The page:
However there was now one domestic refrigerator in every two homes in New Zealandand the spread of refrigerators brought about a big change in the proportion of ice cream sold as traditional "bulk" ice cream, to more and more "take-home" ice cream.

Take-home ice cream was packaged at the factory, most commonly in waxed cardboard pint and quart packs, but also in half-pints, and "sixpenny bricks", for home consumption.

                                                  NZICA take home ice cream stand-up display card,
                                                  early 1950s.
                                                  - Owen Norton collection.

                 Wholesale and retail pricing for bulk, take-home and novelties, by region, 1954.
                 - The Frostee Digest, NZICA archives.

                 Snowdrop Ice Cream Co., Ashburton, 1955, with proprietor Mr Ian Paterson. Note
                 NZICA take-home display card in window.

                 - The Frostee Digest, NZICA archives.

The National Film Unit made a short feature film on ice cream manufacture following an industry radio campaign based on the theme 'Take Home Ice Cream - Take Home Health.'

Another successful radio advertising campaign which ran from 1957 to 1960 was based on the slogan "Meal Time is Ice Cream Time".

Leaflets were distributed widely to back up the radio adverts, which were fronted by Aunt Daisy (above). The campaign promoted ice cream at breakfast, lunch and dinner time.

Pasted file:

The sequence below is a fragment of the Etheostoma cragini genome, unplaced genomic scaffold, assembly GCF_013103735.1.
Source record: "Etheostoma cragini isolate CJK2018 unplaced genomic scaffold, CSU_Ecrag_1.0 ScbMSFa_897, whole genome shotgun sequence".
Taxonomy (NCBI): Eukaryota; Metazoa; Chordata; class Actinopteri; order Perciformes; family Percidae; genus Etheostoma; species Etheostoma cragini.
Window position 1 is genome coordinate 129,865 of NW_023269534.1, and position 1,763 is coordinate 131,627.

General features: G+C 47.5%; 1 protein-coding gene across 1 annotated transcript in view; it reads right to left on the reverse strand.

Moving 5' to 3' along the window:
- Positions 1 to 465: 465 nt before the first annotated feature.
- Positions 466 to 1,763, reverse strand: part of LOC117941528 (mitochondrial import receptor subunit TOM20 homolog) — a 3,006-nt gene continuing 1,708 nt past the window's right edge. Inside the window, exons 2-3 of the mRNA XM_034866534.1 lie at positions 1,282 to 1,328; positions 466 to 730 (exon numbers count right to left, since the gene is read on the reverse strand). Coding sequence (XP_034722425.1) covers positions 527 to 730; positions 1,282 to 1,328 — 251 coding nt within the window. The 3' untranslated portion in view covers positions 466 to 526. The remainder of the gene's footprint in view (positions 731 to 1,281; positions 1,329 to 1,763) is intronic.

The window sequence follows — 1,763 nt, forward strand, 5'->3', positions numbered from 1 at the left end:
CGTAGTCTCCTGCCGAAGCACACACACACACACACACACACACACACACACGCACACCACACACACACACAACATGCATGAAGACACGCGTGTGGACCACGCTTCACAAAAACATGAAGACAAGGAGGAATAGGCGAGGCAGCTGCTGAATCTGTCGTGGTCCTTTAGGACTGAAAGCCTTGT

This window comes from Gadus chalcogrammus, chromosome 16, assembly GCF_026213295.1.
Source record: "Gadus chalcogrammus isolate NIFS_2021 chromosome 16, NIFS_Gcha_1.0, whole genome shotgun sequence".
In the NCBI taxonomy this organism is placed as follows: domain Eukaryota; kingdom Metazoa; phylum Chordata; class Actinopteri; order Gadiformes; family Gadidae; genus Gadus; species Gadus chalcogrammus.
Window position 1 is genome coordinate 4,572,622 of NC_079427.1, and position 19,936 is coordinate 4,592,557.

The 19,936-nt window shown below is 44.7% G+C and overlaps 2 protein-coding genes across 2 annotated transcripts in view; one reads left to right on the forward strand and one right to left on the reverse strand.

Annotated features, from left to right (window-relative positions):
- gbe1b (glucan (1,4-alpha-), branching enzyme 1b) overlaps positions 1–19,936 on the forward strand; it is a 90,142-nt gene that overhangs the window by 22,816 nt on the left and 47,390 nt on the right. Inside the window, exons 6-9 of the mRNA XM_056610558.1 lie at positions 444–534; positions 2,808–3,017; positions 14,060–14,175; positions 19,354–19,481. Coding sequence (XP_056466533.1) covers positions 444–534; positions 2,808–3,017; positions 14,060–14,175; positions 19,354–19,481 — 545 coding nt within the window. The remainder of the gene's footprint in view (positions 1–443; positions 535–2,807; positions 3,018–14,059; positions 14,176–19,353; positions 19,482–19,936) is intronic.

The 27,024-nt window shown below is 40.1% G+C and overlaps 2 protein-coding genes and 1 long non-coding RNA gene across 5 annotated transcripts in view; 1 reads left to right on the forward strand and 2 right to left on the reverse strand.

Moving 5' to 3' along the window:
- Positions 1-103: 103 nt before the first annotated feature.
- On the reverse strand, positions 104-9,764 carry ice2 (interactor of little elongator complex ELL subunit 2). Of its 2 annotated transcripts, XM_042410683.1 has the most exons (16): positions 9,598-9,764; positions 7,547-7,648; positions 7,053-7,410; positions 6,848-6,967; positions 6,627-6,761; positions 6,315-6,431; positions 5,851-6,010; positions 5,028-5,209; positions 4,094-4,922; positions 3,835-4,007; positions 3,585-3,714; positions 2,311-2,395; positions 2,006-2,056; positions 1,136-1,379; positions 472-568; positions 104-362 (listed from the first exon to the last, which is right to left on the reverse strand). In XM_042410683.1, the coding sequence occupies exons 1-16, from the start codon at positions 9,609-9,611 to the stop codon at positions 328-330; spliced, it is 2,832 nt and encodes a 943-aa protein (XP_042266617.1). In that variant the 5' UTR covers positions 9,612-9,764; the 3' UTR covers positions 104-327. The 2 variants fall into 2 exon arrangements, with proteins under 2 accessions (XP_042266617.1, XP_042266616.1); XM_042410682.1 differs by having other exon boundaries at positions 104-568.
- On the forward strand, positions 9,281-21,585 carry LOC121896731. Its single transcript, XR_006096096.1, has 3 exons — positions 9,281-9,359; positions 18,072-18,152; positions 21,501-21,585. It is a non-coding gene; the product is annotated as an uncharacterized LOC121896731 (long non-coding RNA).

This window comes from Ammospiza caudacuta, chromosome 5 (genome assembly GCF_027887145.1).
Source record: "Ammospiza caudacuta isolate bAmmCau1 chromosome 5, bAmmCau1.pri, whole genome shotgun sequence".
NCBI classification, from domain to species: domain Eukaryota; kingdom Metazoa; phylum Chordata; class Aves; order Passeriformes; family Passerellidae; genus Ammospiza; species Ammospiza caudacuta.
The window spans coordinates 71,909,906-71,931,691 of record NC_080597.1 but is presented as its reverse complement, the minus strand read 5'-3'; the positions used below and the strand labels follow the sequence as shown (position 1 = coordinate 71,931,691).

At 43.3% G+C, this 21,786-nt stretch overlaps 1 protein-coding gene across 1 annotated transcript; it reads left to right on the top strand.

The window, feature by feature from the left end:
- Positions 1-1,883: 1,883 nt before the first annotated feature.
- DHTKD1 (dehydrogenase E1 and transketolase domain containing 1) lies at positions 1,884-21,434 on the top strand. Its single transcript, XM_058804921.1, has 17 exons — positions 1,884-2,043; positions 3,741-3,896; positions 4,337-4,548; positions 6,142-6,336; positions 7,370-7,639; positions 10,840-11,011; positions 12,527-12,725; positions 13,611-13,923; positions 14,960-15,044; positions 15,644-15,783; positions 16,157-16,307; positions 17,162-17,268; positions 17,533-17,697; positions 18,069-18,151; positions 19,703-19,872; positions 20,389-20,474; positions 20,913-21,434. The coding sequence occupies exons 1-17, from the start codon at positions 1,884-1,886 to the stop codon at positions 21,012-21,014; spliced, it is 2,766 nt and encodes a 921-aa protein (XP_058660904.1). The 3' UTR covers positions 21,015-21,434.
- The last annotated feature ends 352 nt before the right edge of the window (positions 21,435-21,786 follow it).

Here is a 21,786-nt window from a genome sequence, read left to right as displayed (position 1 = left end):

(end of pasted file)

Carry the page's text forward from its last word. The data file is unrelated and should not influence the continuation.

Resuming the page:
1954 - The Food Hygiene Regulations were amended to allow 'composite shops', ie., those selling vegetables and other un-packaged foods, to also sell bulk ice cream, scooped on the premises.

Snowflake Uranium Ice Cream                                                 Snowflake Uranium Ice Cream advertisement, Grey River Argus,
                                                 23 November 1955
- Te Ara – The Encyclopedia of New Zealand.

1955 - another, potentially not-so-healthy ice cream marketing exercise was run by Westland Snowflake Ice Cream Ltd, when it advertised Uranium Ice Cream.

Listen to Owen Norton, former owner and Director of Westland Snowflake, explain the background, talking to Bryan Crump on Radio NZ National programme - Kete West Coast.

Burrell's Ice Cream advertised on Frost Bros.dairy and grocery, on the corner of Rangitikei and Featherston Streets., Palmerston North, 1955 (detail). Photo by Bruce Watt.
- Manawatu Heritage.

Ice cream packaging, ca. 1960
                                   Supreme Ice Cream advertisement, 1950s, from a recipe book published
                                  by the Wakari Branch of the Dunedin Free Kindergarten.
- Babette Kreyenhop.

In an unusual display of commercial openness, the Peerless Ice Cream company of Wanganui included a copy of a typical commercial ice cream recipe from the 1950's in one of their advertisements:

                                                 Peerless Ice Cream advertisement, 1950s.